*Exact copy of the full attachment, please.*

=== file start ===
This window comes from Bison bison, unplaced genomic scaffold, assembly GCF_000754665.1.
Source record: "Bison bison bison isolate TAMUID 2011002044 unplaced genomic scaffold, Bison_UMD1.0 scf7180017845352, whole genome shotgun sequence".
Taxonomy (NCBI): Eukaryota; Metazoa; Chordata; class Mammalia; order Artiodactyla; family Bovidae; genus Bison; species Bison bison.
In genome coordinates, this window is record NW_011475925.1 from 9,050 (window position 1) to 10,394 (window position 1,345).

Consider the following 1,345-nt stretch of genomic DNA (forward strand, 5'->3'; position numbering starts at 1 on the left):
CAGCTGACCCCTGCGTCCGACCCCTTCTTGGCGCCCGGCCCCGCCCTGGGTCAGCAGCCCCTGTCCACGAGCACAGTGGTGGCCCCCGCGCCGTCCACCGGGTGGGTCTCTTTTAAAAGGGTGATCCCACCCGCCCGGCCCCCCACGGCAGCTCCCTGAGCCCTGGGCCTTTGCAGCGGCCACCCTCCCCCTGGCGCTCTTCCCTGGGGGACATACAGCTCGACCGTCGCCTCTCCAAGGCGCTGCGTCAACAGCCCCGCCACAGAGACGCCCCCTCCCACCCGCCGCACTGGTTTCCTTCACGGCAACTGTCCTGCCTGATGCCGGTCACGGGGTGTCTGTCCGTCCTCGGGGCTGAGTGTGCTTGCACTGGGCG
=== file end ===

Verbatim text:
This window comes from Bison bison, unplaced genomic scaffold, assembly GCF_000754665.1.
Source record: "Bison bison bison isolate TAMUID 2011002044 unplaced genomic scaffold, Bison_UMD1.0 scf7180017845352, whole genome shotgun sequence".
Taxonomy (NCBI): Eukaryota; Metazoa; Chordata; class Mammalia; order Artiodactyla; family Bovidae; genus Bison; species Bison bison.
In genome coordinates, this window is record NW_011475925.1 from 9,050 (window position 1) to 10,394 (window position 1,345).

Consider the following 1,345-nt stretch of genomic DNA (forward strand, 5'->3'; position numbering starts at 1 on the left):
CAGCTGACCCCTGCGTCCGACCCCTTCTTGGCGCCCGGCCCCGCCCTGGGTCAGCAGCCCCTGTCCACGAGCACAGTGGTGGCCCCCGCGCCGTCCACCGGGTGGGTCTCTTTTAAAAGGGTGATCCCACCCGCCCGGCCCCCCACGGCAGCTCCCTGAGCCCTGGGCCTTTGCAGCGGCCACCCTCCCCCTGGCGCTCTTCCCTGGGGGACATACAGCTCGACCGTCGCCTCTCCAAGGCGCTGCGTCAACAGCCCCGCCACAGAGACGCCCCCTCCCACCCGCCGCACTGGTTTCCTTCACGGCAACTGTCCTGCCTGATGCCGGTCACGGGGTGTCTGTCCGTCCTCGGGGCTGAGTGTGCTTGCACTGGGCG